How to Prepare Yourself for a Genetic Test

How to Prepare Yourself for a Genetic Test

by Dr. Hsien-Hsien Lei
Posted December 11, 2007 in DNA Testing

Contrary to what you may see in the media, genetic tests are not as common as toothbrushes even if some can now be found in drug stores. Currently, most genetic testing companies offer their tests in only a few ways – via the Web or through physician referral to genetic counselors. This means that most people have no idea that genetic testing is readily available and that they can, on their own initiative, choose to undergo testing for genealogy, ancestry, medical genetics, or simply for fun.

studying for a testFor people new to this whole genetic testing “game,” I offer the following advice. Although you can’t change your DNA, it is possible to prep yourself for a DNA test just as it’s possible to prep yourself for a driving test. It is critically important that anyone undergoing DNA testing learn as much as they can about the results they can expect to receive, the interpretation of these results, and the impact results may have on their life choices.

  1. Do your research. Decide on the TYPE of genetic test you want before you choose the testing company. For most people, this will be fairly straightforward once they poke around a bit online. Those interested in genealogy and filling in their family tree will go for Y-DNA, mtDNA testing, or perhaps even paternity testing. Those wondering if they are at risk of specific inherited diseases will select medical genetic testing. And those who are savvy and interested in learning more about the whole genomes will select SNP scans or sequencing. Most importantly, find out what specific genetic markers, genes, or SNPs will be examined for the genetic test you choose.
  2. Choose the genetic testing company that offers the best customer support and service. Bargain shoppers will cringe but genetic testing is not an area where I’d recommend going cheap. There is a reason certain paternity testing companies offer testing for $99; perhaps their labs are not CLIA certified or they do not offer much information beyond the most basic data. Choose a company that has created an easy to navigate website with educational information to answer any questions you may have, including laboratory accreditations. Their contact info should be easy to find and they should respond to customer emails within the day. Better yet, they should list a phone number so you can get immediate responses to your queries. Do a Google search using the company name to see what kind of press reports have been written about them. Also do a Google blog search to see what blogging customers have said about their experiences.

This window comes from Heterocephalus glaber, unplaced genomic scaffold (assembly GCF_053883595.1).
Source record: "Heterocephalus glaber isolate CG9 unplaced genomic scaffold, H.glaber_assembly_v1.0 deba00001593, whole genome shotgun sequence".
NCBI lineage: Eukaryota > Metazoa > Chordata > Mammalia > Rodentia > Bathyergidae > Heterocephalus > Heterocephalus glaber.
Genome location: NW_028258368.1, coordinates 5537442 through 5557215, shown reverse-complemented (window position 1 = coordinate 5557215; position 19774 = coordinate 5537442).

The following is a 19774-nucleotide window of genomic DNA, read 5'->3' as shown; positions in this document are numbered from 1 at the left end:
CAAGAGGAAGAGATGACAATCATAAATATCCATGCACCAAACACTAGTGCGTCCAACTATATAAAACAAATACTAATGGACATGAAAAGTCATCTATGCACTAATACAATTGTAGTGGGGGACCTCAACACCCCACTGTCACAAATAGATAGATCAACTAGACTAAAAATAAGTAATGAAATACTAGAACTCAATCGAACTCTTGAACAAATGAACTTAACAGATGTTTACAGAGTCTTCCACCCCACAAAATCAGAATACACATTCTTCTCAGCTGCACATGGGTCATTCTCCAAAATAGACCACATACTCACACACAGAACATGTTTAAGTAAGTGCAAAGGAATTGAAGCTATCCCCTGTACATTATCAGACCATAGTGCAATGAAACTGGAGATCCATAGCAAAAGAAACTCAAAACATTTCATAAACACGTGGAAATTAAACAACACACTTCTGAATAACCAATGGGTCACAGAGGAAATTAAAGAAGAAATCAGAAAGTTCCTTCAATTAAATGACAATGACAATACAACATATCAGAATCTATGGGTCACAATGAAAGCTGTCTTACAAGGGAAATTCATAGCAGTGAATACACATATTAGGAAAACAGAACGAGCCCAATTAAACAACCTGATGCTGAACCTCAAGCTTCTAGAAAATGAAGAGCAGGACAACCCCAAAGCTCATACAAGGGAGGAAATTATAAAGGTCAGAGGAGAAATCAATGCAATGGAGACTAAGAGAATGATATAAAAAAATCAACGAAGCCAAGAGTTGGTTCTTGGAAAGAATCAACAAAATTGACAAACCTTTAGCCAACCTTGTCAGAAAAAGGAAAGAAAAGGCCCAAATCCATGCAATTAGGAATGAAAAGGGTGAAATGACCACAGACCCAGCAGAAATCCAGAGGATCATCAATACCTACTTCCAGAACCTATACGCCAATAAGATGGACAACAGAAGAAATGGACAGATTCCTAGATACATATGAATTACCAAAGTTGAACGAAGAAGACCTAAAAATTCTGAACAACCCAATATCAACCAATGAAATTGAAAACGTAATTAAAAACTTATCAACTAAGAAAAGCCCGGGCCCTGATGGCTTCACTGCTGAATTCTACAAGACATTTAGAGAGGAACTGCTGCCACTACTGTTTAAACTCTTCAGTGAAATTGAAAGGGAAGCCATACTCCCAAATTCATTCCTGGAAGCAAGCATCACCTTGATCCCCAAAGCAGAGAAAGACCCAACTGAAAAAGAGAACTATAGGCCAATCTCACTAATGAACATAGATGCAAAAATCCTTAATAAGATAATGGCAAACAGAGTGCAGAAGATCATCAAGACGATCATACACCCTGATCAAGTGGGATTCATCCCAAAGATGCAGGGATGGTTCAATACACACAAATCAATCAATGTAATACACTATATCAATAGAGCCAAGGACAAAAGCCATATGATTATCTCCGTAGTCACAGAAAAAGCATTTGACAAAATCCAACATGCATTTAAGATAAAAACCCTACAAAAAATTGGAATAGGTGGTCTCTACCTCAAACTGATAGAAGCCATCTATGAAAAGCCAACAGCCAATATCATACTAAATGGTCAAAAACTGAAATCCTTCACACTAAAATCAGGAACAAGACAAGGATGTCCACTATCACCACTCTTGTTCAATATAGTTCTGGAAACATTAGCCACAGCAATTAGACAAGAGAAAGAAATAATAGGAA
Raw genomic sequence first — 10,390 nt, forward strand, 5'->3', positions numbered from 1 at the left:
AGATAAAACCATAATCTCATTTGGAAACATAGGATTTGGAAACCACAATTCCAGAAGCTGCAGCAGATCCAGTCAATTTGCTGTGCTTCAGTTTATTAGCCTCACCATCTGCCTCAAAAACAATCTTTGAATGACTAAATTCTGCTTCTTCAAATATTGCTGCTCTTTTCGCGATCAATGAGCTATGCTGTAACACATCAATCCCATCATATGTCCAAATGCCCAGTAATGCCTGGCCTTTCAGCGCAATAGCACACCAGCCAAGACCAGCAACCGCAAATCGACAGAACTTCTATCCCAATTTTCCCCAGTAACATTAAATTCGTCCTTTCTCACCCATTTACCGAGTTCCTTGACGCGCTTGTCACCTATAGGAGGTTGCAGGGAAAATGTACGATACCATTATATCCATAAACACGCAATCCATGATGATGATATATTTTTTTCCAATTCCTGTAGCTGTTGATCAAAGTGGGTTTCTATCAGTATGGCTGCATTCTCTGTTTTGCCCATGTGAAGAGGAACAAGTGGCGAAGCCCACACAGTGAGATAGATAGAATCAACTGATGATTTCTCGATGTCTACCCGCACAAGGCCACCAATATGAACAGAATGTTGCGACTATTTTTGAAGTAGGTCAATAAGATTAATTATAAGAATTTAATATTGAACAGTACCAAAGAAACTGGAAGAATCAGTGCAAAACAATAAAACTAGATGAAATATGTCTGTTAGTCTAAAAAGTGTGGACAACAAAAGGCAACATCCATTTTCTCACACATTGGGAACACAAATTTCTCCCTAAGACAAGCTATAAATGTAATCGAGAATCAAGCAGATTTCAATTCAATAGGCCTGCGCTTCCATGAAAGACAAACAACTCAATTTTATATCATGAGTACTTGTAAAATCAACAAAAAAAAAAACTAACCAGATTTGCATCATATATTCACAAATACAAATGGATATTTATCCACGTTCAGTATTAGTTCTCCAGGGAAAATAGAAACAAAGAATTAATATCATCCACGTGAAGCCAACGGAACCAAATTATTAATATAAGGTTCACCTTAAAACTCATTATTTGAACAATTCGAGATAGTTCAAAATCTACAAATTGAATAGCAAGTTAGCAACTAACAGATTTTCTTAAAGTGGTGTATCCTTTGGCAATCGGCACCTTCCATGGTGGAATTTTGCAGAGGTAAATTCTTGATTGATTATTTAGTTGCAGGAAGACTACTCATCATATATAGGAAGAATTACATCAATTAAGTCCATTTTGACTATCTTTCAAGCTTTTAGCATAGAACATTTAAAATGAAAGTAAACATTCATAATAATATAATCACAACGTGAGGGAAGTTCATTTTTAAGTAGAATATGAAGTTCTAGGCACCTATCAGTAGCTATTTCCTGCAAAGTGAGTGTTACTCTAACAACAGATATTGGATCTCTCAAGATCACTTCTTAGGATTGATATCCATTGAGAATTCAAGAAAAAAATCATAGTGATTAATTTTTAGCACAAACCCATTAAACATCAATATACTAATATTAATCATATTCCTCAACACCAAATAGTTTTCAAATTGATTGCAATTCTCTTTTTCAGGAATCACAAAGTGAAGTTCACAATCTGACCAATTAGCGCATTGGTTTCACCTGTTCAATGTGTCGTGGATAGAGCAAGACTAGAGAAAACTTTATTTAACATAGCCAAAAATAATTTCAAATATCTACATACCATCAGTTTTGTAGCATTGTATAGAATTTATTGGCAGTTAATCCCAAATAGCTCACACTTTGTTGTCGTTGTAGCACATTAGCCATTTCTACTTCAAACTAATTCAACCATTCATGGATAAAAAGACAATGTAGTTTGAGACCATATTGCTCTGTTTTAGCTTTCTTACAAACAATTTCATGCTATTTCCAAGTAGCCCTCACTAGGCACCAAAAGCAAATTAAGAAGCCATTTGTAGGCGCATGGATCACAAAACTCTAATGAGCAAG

3. Consider the possibility that you may get unexpected results. There have been cases where people undergoing ancestry/genealogy DNA testing find surprising family connections, e.g., non-paternity event. How would you react to such results? Would you share the news with your family members? If you’ve been raised Jewish, how would you feel if your results showed that you had no “Jewish DNA”? Even if you have no family history of heart disease, how will you change your life if you carry a gene that increases your risk of the disease? Will you feel guilty even if you decide to continue on as before?
  4. Would you share the results of your genetic test with family, friends, and healthcare providers? Finding out you have the gene/SNP for a particular medical condition implicates not just yourself but your parents, siblings, and children. There is a chance that if you test positive for the ovarian and breast cancer gene, BRCA, your relatives may have the same gene that increases their risk of these cancers. Will you be telling everyone that you’ve signed up for genetic testing? And if so, will you be sharing your results? How might this affect the choices you make for not just yourself, but your children? Would you tell your physician if you carry a disease-causing gene?
  5. Understand that results from DNA testing are not always definitive or diagnostic. The way I think of it, genetic tests pull back the corner of a heavy curtain. The results give you a hint, a clue as to where you should consider paying more attention. In most cases, having the SNP that predisposes you to type 2 diabetes, for example, does not guarantee you will develop it in your lifetime. Lifestyle factors, such as diet and exercise, also contribute to your risk of developing the disease. And when it comes to genealogy DNA testing, a DNA test can give you a general idea of where your ancestors come from and the other customers who have similar DNA profiles but you will still need to use traditional methods of filling out the details of your family tree, such as birth certificates and death records.

Taking a genetic test can be a cool, fun, and informative way to learn more about your genetic heritage in terms of both family relationships and medical history. But the decision to undergo genetic testing should be backed by independent research and the understanding of the power and lack of power results will have over your life. If you’re ready to take the plunge, you should have confidence that the testing company you choose will support you in your quest for knowledge and will give you any answers you may need.

Approaching genetic testing in a serious and thoughtful manner will ensure that you get the most out of your experience. Although there is much about DNA we still do not understand, there is already much we can learn. Kept in perspective, your foray into genetic testing can be one of the most rewarding experiences you will ever have. Good luck!

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Comment by Blaine